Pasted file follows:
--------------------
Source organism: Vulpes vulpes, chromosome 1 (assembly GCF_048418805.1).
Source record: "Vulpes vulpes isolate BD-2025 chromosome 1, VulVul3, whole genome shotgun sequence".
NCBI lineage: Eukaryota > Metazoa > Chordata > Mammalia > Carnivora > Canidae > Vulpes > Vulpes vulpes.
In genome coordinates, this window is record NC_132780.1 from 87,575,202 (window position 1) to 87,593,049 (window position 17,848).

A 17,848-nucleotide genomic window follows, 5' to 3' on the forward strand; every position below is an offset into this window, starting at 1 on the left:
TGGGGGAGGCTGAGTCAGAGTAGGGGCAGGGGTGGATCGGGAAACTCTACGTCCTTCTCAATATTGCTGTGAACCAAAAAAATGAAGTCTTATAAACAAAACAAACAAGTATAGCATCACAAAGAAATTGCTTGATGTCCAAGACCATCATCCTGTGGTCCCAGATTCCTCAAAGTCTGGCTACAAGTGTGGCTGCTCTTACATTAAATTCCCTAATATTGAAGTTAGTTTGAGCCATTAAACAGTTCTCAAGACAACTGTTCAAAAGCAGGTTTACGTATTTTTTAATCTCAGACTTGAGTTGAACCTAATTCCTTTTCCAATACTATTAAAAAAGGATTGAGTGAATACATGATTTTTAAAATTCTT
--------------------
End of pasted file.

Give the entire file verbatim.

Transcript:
Source organism: Vulpes vulpes, chromosome 1 (assembly GCF_048418805.1).
Source record: "Vulpes vulpes isolate BD-2025 chromosome 1, VulVul3, whole genome shotgun sequence".
NCBI lineage: Eukaryota > Metazoa > Chordata > Mammalia > Carnivora > Canidae > Vulpes > Vulpes vulpes.
In genome coordinates, this window is record NC_132780.1 from 87,575,202 (window position 1) to 87,593,049 (window position 17,848).

A 17,848-nucleotide genomic window follows, 5' to 3' on the forward strand; every position below is an offset into this window, starting at 1 on the left:
TGGGGGAGGCTGAGTCAGAGTAGGGGCAGGGGTGGATCGGGAAACTCTACGTCCTTCTCAATATTGCTGTGAACCAAAAAAATGAAGTCTTATAAACAAAACAAACAAGTATAGCATCACAAAGAAATTGCTTGATGTCCAAGACCATCATCCTGTGGTCCCAGATTCCTCAAAGTCTGGCTACAAGTGTGGCTGCTCTTACATTAAATTCCCTAATATTGAAGTTAGTTTGAGCCATTAAACAGTTCTCAAGACAACTGTTCAAAAGCAGGTTTACGTATTTTTTAATCTCAGACTTGAGTTGAACCTAATTCCTTTTCCAATACTATTAAAAAAGGATTGAGTGAATACATGATTTTTAAAATTCTT